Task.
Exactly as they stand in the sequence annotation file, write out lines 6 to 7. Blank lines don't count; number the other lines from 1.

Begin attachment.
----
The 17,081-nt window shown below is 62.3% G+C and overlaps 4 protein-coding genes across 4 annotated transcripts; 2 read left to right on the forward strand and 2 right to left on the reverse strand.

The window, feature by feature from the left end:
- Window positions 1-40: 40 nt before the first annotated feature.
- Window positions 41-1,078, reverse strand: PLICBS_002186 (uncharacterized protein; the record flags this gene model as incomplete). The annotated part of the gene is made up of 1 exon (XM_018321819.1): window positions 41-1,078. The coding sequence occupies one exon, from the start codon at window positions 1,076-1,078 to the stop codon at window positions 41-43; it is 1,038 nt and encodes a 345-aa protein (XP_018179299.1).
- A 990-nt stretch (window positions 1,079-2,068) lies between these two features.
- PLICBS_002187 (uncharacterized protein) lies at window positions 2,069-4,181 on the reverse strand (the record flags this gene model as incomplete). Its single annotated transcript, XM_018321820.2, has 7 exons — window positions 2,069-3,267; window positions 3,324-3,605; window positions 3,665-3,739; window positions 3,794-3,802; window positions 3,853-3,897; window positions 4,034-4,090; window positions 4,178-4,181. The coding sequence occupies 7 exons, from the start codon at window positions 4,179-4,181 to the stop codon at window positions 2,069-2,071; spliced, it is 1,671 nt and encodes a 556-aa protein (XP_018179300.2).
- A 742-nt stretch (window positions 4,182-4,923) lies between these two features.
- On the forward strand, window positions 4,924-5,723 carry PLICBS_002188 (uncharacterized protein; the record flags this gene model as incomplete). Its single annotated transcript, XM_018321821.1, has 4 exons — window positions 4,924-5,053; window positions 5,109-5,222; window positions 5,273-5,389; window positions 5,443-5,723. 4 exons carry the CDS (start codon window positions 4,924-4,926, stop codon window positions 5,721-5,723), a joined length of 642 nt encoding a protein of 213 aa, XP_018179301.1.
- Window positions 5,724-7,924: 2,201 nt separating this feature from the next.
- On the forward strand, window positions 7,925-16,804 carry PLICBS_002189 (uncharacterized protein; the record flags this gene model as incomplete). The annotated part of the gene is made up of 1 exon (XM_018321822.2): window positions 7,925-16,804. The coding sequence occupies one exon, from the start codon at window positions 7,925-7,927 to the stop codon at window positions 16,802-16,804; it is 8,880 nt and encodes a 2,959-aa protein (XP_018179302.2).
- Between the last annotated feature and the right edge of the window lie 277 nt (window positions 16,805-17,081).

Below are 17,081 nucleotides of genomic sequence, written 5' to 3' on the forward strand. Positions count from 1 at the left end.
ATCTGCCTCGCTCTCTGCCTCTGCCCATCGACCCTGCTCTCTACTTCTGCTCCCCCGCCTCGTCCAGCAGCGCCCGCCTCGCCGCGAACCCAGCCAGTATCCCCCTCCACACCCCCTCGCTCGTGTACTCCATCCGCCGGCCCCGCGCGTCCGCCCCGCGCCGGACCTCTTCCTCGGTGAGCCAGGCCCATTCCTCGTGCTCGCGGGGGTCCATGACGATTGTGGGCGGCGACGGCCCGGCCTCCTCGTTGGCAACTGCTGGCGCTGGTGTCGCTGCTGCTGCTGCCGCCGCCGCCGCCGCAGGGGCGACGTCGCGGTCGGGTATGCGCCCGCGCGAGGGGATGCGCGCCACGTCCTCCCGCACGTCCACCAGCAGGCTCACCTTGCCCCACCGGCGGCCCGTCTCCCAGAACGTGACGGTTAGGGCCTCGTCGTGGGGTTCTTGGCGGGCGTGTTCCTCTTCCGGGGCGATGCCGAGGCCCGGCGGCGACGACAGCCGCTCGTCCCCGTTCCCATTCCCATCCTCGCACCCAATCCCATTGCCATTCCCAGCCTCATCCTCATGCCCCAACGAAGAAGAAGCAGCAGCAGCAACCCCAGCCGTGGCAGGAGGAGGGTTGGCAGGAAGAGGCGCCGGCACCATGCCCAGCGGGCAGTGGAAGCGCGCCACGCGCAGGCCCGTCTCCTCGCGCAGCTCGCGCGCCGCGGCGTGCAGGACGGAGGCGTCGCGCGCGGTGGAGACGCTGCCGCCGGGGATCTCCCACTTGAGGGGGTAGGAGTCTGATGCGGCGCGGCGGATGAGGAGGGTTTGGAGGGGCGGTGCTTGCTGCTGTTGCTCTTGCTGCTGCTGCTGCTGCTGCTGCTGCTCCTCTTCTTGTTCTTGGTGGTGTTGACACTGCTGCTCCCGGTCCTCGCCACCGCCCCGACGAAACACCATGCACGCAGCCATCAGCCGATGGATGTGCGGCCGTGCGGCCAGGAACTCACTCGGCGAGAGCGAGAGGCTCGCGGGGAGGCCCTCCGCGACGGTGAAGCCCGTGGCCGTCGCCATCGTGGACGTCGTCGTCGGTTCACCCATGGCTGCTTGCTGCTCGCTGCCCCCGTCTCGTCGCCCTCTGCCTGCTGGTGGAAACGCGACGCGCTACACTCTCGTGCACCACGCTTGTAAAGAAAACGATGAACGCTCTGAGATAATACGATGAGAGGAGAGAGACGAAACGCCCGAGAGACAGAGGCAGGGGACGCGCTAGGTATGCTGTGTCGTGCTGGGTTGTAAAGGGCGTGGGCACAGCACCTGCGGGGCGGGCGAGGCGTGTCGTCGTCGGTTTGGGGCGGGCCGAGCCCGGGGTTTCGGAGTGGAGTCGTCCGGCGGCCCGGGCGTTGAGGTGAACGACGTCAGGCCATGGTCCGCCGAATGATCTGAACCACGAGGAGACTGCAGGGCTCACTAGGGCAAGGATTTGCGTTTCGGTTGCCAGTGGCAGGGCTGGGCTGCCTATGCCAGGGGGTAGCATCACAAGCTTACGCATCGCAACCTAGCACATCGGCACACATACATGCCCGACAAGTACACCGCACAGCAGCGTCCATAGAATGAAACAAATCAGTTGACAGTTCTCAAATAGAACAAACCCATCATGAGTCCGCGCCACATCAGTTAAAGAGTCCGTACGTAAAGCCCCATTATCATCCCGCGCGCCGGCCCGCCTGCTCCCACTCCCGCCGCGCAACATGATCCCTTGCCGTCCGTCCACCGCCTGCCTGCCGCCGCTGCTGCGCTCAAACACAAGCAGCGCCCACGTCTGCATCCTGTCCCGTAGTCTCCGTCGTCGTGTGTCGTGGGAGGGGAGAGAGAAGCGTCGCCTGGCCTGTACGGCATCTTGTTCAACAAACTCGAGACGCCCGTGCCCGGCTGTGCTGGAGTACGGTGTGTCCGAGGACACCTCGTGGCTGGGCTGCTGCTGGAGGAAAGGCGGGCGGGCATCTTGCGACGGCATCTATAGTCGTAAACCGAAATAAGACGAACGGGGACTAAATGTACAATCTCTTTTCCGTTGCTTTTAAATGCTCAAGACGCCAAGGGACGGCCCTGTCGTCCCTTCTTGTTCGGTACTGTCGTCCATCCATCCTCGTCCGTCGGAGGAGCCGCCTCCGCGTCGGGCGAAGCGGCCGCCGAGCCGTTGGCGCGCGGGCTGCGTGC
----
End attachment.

- PLICBS_002187 (uncharacterized protein) lies at window positions 2,069-4,181 on the reverse strand (the record flags this gene model as incomplete). Its single annotated transcript, XM_018321820.2, has 7 exons — window positions 2,069-3,267; window positions 3,324-3,605; window positions 3,665-3,739; window positions 3,794-3,802; window positions 3,853-3,897; window positions 4,034-4,090; window positions 4,178-4,181. The coding sequence occupies 7 exons, from the start codon at window positions 4,179-4,181 to the stop codon at window positions 2,069-2,071; spliced, it is 1,671 nt and encodes a 556-aa protein (XP_018179300.2).
- A 742-nt stretch (window positions 4,182-4,923) lies between these two features.